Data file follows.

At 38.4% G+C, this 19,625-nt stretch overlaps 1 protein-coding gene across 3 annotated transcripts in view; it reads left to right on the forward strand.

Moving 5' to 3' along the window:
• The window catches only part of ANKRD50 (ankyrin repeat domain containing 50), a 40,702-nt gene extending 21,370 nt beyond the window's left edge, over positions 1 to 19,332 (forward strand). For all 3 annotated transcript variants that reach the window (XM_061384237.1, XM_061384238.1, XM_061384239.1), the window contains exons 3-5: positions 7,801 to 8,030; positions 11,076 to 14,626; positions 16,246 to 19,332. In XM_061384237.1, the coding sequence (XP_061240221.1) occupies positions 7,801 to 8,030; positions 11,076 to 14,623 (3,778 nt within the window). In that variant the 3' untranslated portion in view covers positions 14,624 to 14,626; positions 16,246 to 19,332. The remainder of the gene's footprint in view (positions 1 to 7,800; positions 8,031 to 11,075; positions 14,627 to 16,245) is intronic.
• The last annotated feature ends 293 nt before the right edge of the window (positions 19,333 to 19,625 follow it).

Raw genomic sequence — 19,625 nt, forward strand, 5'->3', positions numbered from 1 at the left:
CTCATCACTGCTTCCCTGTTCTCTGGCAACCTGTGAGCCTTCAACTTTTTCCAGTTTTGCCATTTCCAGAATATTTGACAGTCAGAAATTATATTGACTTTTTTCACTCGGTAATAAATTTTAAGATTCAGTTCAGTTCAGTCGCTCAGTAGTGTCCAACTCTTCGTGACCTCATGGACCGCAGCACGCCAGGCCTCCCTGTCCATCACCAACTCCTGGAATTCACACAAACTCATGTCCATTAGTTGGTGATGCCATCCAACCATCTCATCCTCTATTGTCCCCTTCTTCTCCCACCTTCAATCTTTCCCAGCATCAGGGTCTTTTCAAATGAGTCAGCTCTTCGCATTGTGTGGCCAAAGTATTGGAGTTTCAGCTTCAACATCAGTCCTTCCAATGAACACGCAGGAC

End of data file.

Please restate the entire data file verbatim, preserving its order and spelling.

At 38.4% G+C, this 19,625-nt stretch overlaps 1 protein-coding gene across 3 annotated transcripts in view; it reads left to right on the forward strand.

Moving 5' to 3' along the window:
• The window catches only part of ANKRD50 (ankyrin repeat domain containing 50), a 40,702-nt gene extending 21,370 nt beyond the window's left edge, over positions 1 to 19,332 (forward strand). For all 3 annotated transcript variants that reach the window (XM_061384237.1, XM_061384238.1, XM_061384239.1), the window contains exons 3-5: positions 7,801 to 8,030; positions 11,076 to 14,626; positions 16,246 to 19,332. In XM_061384237.1, the coding sequence (XP_061240221.1) occupies positions 7,801 to 8,030; positions 11,076 to 14,623 (3,778 nt within the window). In that variant the 3' untranslated portion in view covers positions 14,624 to 14,626; positions 16,246 to 19,332. The remainder of the gene's footprint in view (positions 1 to 7,800; positions 8,031 to 11,075; positions 14,627 to 16,245) is intronic.
• The last annotated feature ends 293 nt before the right edge of the window (positions 19,333 to 19,625 follow it).

Raw genomic sequence — 19,625 nt, forward strand, 5'->3', positions numbered from 1 at the left:
CTCATCACTGCTTCCCTGTTCTCTGGCAACCTGTGAGCCTTCAACTTTTTCCAGTTTTGCCATTTCCAGAATATTTGACAGTCAGAAATTATATTGACTTTTTTCACTCGGTAATAAATTTTAAGATTCAGTTCAGTTCAGTCGCTCAGTAGTGTCCAACTCTTCGTGACCTCATGGACCGCAGCACGCCAGGCCTCCCTGTCCATCACCAACTCCTGGAATTCACACAAACTCATGTCCATTAGTTGGTGATGCCATCCAACCATCTCATCCTCTATTGTCCCCTTCTTCTCCCACCTTCAATCTTTCCCAGCATCAGGGTCTTTTCAAATGAGTCAGCTCTTCGCATTGTGTGGCCAAAGTATTGGAGTTTCAGCTTCAACATCAGTCCTTCCAATGAACACGCAGGAC